“Think not, O man…”

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Dr. Roy Walford, the free-spirited UCLA gerontologist who pioneered the idea of restricting food intake to extend life span and practiced the concept rigorously in an effort to live to 120, has died.

He was 79.

May 1, 2004  
Roy Walford, 79; Eccentric UCLA Scientist Touted Food Restriction
By Thomas H. Maugh II, Times Staff Writer

Dr. Roy Walford, the free-spirited UCLA gerontologist who pioneered the idea of restricting food intake to extend life span and practiced the concept rigorously in an effort to live to 120, has died. He was 79.

Although he was an accomplished scientist with more than 330 scientific papers and eight books to his credit, Walford was probably better known for the two-year stint he spent with seven other adventurers in Biosphere 2, a self-contained human terrarium near Tucson.

Walford died Tuesday at UCLA/Santa Monica Hospital of respiratory failure and complications from amyotrophic lateral sclerosis, commonly known as Lou Gehrig’s disease. Although the causes of ALS are not completely known, Walford attributed his disease to environmental problems suffered during his confinement in Biosphere 2. He believed that his rigorous diet, on which he consumed only 1,600 calories per day, extended his survival after the symptoms of the disease appeared several years ago.

In a career that can only be described as colorful, Walford alternated years of intensive laboratory research on mice with yearlong sabbaticals in which he walked across India in a loincloth measuring the rectal temperatures of holy men, traversed the African continent on foot and lived in Biosphere 2, practicing what he called the Signpost Theory of Life.

“If you spend all your time in the laboratory, as most scientists do, you might spend 35 years in the lab and be very successful and win a Nobel Prize,” he told The Times in 2002. “But those 35 years will be just a blur. So I find it useful to punctuate time with dangerous and eccentric activities.”

He shaved his head, sported a Salvador Dali mustache and rode a motorcycle, once breaking his leg while attempting a wheelie on Santa Monica Boulevard. His scientific work began in the 1960s at UCLA when he was exploring the potential links between food and longevity. Working with mice, he found that restricting their caloric intake by about 40% could nearly double their life span — but only if the diet was started at a very young age and they consumed a nutrient-rich diet that prevented malnutrition.

The diet preserved both physical health and mental agility. He found that a 36-month-old mouse that had been fed the restricted-calorie diet could run a maze with the facility of a normal 6-month-old mouse.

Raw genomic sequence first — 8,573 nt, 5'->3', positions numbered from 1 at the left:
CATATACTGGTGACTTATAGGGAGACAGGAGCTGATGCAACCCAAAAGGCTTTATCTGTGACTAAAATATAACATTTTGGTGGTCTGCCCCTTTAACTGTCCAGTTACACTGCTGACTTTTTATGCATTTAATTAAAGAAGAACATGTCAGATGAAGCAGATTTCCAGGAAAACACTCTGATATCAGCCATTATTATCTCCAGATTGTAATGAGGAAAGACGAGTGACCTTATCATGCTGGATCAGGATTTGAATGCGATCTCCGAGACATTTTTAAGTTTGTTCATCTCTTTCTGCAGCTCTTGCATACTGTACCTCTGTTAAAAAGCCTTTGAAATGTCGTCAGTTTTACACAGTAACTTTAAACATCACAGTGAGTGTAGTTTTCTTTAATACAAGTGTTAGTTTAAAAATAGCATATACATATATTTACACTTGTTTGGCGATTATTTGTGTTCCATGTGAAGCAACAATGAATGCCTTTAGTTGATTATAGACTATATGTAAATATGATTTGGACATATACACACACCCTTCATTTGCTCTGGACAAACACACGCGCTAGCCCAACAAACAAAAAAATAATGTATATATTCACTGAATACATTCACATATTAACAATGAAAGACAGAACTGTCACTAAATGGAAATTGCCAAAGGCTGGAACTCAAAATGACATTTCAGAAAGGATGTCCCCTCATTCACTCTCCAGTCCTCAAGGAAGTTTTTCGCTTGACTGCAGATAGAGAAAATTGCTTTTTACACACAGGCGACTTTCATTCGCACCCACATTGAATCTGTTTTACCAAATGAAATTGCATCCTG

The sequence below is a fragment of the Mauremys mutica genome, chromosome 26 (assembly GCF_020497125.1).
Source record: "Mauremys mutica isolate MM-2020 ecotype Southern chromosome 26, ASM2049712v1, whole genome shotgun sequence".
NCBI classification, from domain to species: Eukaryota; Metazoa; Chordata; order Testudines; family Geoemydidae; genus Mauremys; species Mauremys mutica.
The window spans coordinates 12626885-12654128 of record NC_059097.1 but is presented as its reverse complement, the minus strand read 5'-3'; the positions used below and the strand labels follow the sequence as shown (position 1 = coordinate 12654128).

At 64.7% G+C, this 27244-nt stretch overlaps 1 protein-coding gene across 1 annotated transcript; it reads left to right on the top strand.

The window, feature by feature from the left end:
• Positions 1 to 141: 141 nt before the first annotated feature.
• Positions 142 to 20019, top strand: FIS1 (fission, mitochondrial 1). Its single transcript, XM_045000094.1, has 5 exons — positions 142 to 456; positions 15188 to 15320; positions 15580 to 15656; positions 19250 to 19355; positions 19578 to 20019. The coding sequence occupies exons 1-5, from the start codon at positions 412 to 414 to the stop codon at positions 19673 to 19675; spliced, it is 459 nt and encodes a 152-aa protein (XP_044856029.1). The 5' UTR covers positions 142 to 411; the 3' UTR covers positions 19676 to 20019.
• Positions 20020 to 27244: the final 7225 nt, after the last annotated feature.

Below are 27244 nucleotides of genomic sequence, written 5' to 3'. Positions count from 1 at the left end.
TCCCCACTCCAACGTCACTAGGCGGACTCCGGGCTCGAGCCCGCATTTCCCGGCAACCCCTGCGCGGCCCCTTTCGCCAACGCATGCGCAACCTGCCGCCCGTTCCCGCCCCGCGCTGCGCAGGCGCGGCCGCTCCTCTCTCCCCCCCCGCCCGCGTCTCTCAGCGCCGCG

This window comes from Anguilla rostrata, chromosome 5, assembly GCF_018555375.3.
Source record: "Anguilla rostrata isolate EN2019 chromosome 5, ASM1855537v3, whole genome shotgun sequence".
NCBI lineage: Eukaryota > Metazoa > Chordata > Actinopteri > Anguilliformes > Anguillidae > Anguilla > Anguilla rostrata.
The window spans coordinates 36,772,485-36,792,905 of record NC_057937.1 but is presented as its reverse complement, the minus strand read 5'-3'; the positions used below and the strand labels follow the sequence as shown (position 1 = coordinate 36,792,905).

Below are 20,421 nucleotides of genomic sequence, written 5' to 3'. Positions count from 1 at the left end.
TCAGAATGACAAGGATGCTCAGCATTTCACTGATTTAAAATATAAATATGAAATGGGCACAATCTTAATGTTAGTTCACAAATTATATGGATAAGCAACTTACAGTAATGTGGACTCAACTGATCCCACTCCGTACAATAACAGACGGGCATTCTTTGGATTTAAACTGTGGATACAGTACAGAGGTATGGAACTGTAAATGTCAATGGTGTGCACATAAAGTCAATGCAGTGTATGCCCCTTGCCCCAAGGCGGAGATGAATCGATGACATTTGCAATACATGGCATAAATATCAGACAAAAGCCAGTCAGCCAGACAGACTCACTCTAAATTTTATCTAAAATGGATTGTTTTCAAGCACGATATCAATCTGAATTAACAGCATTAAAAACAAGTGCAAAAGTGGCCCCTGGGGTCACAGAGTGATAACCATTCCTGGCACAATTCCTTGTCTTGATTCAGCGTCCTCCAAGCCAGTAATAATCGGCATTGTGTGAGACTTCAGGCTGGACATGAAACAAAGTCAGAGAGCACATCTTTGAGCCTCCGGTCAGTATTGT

“He was a pioneer in the scientific study of the aging process, someone who rather doggedly pursued it when it was not well-funded and not a particularly popular scientific discipline,” said Dr. Alistair Cochran, a pathologist at UCLA.

That seminal work has subsequently been replicated in a variety of species, including primates.

At first, researchers didn’t think it would work for older animals, however. When experimenters abruptly switched mice to a low-calorie diet, the animals suffered a variety of adverse effects and their life spans were usually shortened dramatically.

But Walford and then-graduate student Rick Weindruch found that easing the animals into the diet over a two-month period allowed them to live at least 20% longer. That was when Walford decided to undertake the regimen himself. on a typical day, he had a low-fat milk shake, a banana, some yeast and some berries for breakfast; a large salad for lunch; and fish, a baked sweet potato and some vegetables for dinner. He followed that spartan diet from then on. If he happened to consume a little too much one day, he would eat a little less the next.

Before ALS caught up with him, he stood 5 feet, 8 inches and weighed 134 pounds. He had a bodybuilder’s physique, the product of workouts at a local gym.

He got an inadvertent chance to test his theories in humans when he became a member of the Biosphere 2 team. Biosphere 2 — biosphere 1 being the Earth itself — was a $150-million, 3-acre, glass-enclosed structure built to determine whether humans could live in a self-sustaining environment on another planet, such as Mars.

Walford, then 67, was by far the oldest member of the team. The next-oldest was 40, and the rest were about 30.

Soon after they were sealed inside in 1991, the group realized that they couldn’t grow enough food to provide a normal diet. Walford convinced them to adopt a near-starvation regimen: vegetables and a half-glass of goat’s milk every day, meat or fish once a week.